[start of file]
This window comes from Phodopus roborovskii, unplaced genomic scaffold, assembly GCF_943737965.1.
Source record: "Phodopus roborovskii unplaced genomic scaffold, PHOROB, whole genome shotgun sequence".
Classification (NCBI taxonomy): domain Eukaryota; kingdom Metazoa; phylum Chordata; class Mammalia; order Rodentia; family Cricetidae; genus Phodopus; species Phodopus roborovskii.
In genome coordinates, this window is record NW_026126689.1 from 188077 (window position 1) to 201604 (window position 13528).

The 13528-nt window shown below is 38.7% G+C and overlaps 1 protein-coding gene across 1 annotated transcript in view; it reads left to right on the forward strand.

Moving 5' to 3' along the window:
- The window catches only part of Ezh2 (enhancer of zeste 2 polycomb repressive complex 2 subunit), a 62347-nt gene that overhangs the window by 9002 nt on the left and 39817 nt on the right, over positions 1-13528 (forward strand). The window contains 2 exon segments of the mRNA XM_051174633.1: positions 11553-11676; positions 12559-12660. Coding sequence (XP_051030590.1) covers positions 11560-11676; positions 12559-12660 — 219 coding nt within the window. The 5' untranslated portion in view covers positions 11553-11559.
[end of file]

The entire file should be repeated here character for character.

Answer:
This window comes from Phodopus roborovskii, unplaced genomic scaffold, assembly GCF_943737965.1.
Source record: "Phodopus roborovskii unplaced genomic scaffold, PHOROB, whole genome shotgun sequence".
Classification (NCBI taxonomy): domain Eukaryota; kingdom Metazoa; phylum Chordata; class Mammalia; order Rodentia; family Cricetidae; genus Phodopus; species Phodopus roborovskii.
In genome coordinates, this window is record NW_026126689.1 from 188077 (window position 1) to 201604 (window position 13528).

The 13528-nt window shown below is 38.7% G+C and overlaps 1 protein-coding gene across 1 annotated transcript in view; it reads left to right on the forward strand.

Moving 5' to 3' along the window:
- The window catches only part of Ezh2 (enhancer of zeste 2 polycomb repressive complex 2 subunit), a 62347-nt gene that overhangs the window by 9002 nt on the left and 39817 nt on the right, over positions 1-13528 (forward strand). The window contains 2 exon segments of the mRNA XM_051174633.1: positions 11553-11676; positions 12559-12660. Coding sequence (XP_051030590.1) covers positions 11560-11676; positions 12559-12660 — 219 coding nt within the window. The 5' untranslated portion in view covers positions 11553-11559.